The rugged, forbidding landscape, seen from 10. Photo Credit: NASA

By the morning, Apollo 10 was more 240,000 km from Earth and its had slowed to a relatively puny mph (4,000 km/h), as the gravitational of the Home Planet waned. thereafter, it entered the Moon’s of gravitational influence and began to as it “fell” toward its objective. trajectory,” wrote Stafford, been so accurate that of our four mid-course correction had been cancelled.” The only burn of Charlie Brown’s Service Propulsion System engine changed their by barely 33 mph (54 km/h). It was so accurate the last two burns were This also served to the engine for the forthcoming entry lunar orbit.

Eight and a thousand miles (14,000 the Moon, they made a transmission, giving their another view of Earth, by this point had diminished to between a grapefruit and an orange. views gave Stafford a to jab at the British Flat Earth that “the Earth is Perhaps the use of the word “round,” than “spherical,” pre-empted the president’s defiant response: Stafford, it may be round . but it’s flat . like a disk!” Yet the camera was a marvel and gave the audience an unprecedented sense of there.” By the end of the flight, Apollo 10 19 telecasts, spanning almost six and providing such a novel for what was happening in space Stafford, Young, and Cernan a special Emmy award. The was so good that when filmed the transposition and docking Snoopy, viewers could count the tiny metal on the lunar module’s skin. wrote Cernan, “the would get a look at where money was going.”

If the taxpayer knew where money was going, it was not until 10 passed around the limb of the late on the afternoon of 21 May that the finally saw where they going. Until then, goal had been virtually “During the entire mission,” Stafford, “we had been facing its side, which was almost black. Peering through his equipment, John Young had able to find a place in the sky the stars were occluded, so we pretty sure the Moon was out To this day, Cernan that his first glimpse of the surface was not grey or white … but . But this mistaken impression barely a second, before its greyish-brown hue became apparent. The planners and mathematicians had guided to the Moon with pinpoint and there it was . the lunar surface, 60 miles (95 km) from them; so it seemed, that they almost touch it. …

Captured one of Apollo 10′s colour this view reveals to the west of the Sea of Fertility, on the lunar side. Photo Credit:

A few minutes before five in the the SPS engine slowed Apollo 10 by mph (5,900 km/h) and inserted it an elliptical orbit. “I pitched the over,” wrote Tom Stafford, “so we get a good view of the surface. We looking at the so-called far side of the the tide-locked side facing from Earth.” Visible in relief were forbidding pockmarked ridges and furrows, and of craters—including the gigantic Tsiolkovsky named after the humble schoolmaster today revered as the of theoretical cosmonautics. Indeed, the far side looked so tortured it reminded Stafford of a plaster-of-Paris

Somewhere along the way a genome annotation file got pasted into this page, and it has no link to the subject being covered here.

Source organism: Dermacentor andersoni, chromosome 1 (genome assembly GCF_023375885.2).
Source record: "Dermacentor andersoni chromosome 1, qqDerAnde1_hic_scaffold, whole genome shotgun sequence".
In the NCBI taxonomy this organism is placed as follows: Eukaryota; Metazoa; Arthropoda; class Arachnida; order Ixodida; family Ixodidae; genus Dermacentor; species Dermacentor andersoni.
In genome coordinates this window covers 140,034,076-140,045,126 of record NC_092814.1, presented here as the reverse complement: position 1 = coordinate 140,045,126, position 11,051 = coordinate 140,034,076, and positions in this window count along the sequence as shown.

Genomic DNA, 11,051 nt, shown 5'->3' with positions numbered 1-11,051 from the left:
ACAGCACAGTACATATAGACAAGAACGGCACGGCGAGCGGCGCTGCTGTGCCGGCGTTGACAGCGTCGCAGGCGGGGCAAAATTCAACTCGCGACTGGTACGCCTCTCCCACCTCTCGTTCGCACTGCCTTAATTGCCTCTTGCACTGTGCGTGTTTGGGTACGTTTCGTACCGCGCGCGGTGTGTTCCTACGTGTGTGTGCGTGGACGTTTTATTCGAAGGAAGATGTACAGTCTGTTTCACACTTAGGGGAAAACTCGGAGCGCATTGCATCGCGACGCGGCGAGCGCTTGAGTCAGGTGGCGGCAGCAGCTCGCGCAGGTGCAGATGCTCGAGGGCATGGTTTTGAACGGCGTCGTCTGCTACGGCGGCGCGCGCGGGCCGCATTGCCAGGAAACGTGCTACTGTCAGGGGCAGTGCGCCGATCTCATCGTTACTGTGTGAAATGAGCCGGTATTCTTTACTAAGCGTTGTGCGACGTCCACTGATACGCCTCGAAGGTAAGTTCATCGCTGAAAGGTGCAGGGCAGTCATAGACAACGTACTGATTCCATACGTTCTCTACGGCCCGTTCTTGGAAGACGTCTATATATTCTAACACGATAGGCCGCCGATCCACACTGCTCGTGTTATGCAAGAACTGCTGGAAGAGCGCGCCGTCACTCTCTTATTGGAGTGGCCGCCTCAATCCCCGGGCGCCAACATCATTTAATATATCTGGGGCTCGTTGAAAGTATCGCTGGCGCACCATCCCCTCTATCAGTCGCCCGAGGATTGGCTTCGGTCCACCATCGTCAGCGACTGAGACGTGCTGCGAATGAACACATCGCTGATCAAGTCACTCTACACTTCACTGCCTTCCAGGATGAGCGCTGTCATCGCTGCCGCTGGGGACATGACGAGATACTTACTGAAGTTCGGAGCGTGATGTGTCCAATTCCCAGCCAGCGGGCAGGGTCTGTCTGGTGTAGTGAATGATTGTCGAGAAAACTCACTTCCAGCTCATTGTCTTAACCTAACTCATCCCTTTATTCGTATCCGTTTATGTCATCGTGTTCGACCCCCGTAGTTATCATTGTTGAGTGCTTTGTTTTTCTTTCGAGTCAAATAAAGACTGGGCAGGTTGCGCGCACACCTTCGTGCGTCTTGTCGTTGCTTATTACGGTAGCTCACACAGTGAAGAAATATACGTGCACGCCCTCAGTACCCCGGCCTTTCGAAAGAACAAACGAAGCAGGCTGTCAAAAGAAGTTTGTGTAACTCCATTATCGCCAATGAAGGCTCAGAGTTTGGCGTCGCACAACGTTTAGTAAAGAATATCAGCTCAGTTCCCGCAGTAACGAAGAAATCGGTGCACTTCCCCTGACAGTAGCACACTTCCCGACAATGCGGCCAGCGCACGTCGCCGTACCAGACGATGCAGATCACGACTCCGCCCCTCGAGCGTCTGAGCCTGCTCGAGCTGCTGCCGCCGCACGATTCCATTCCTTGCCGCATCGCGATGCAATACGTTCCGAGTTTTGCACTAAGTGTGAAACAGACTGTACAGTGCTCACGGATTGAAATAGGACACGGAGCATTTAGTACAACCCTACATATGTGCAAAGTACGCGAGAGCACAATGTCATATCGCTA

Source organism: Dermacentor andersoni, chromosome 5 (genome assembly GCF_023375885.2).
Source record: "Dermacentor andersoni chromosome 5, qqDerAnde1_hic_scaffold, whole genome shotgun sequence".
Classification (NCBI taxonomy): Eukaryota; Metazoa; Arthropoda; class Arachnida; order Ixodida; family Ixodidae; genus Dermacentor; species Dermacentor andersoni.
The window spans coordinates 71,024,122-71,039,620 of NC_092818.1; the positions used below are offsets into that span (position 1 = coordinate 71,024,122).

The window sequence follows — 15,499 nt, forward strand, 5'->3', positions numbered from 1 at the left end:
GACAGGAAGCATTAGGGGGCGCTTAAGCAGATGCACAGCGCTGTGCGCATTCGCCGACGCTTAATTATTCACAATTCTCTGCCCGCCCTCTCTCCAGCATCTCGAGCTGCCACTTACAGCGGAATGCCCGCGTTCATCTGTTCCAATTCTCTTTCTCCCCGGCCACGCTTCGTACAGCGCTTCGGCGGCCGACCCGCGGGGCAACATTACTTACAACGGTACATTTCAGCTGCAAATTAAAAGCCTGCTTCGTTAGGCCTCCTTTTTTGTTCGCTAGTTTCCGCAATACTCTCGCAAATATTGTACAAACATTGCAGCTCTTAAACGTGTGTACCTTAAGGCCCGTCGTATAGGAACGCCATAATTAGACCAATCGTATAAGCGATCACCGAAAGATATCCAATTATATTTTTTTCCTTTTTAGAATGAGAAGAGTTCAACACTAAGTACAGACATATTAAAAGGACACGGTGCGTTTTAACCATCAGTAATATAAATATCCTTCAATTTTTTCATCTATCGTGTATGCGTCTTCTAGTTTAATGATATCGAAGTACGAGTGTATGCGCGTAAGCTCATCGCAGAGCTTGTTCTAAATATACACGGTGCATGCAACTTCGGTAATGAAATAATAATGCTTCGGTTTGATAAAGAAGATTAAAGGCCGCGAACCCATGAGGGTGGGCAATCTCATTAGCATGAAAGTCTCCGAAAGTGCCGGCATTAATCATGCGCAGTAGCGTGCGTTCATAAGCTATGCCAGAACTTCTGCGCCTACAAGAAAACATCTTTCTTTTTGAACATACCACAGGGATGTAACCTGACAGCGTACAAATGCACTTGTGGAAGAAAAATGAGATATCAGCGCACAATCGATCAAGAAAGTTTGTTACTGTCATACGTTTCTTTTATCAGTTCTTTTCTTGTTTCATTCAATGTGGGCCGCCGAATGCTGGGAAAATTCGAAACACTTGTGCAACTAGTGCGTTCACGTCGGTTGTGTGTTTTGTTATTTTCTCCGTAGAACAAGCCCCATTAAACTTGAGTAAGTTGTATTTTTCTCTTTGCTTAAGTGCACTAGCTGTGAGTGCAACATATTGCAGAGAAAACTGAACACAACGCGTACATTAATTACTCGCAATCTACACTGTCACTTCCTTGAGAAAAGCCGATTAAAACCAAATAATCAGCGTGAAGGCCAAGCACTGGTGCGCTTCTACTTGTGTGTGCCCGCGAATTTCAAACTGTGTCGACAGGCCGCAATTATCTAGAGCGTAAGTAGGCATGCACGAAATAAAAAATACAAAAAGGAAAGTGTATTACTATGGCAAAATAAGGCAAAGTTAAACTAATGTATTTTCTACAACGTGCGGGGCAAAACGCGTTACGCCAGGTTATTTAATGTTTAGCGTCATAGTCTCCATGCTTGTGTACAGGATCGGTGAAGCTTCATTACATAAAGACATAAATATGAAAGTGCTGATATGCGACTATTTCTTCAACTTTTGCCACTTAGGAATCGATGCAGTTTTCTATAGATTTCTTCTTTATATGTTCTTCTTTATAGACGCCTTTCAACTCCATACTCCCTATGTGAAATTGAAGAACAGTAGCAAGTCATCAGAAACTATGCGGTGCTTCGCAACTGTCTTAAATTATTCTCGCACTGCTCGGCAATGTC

On the near side, the dark, Sea of Crises was easy to spot, a wrinkle-edged blob, clearly to the astronauts in the wonderful, eerie of the early lunar morning. It stood out, said Stafford added that the running across its floor “straight down just the Canyon Diablo in New Mexico.” given the Latin name ( mare ) by early astronomers, who their darkness for being water, the lunar mare actually formed by ancient eruptions, many of which (as a of the samples collected by astronauts on the have been dated to three and four billion old. Their intrinsic comes from their and some two dozen maria on the near and far sides cover 16 percent of the lunar surface.

Two after their arrival, a SPS burn roughly circularised 10’s path around the at an altitude of a little more 110 km. As the astronauts gawped through Brown’s windows, their adapted to distinguish finer of colour in this lifeless It was now early morning, lunar and the surface exuded a vivid from white to black and a mix of tans, sickly pale and hints of red in some craters. The was completed by the awe-inspiring sight of first Earthrise on the lunar even at this distance—some miles (370,000 km) from could still pick out the ice the vast bulk of Antarctica, the finger of Baja California, the flecks of white cloud, and the blues of the oceans.

Moving into their orbit around the Moon, Young, and Cernan again out the camera and treated their to the first-ever televised images of closest celestial neighbour …  in . Although these early were somewhat “washed-out,” to the height of the Sun in the sky, they as Apollo 10 headed westward, the illumination was oblique and the terrain was into sharper relief. Joe Engle in Mission Control the vast expanse of the Sea of Fertility as Other controllers were by the Langrenus impact crater, its up to two miles (3.2 km) high in its central, cone-like peak 3,200 feet (1,000 from an irregular, boulder-strewn that Apollo 8 astronaut Jim the previous December, had described as “huge.”

Stafford keyed his “Houston, tell the world we arrived! ”

The final part of four-part article will tomorrow.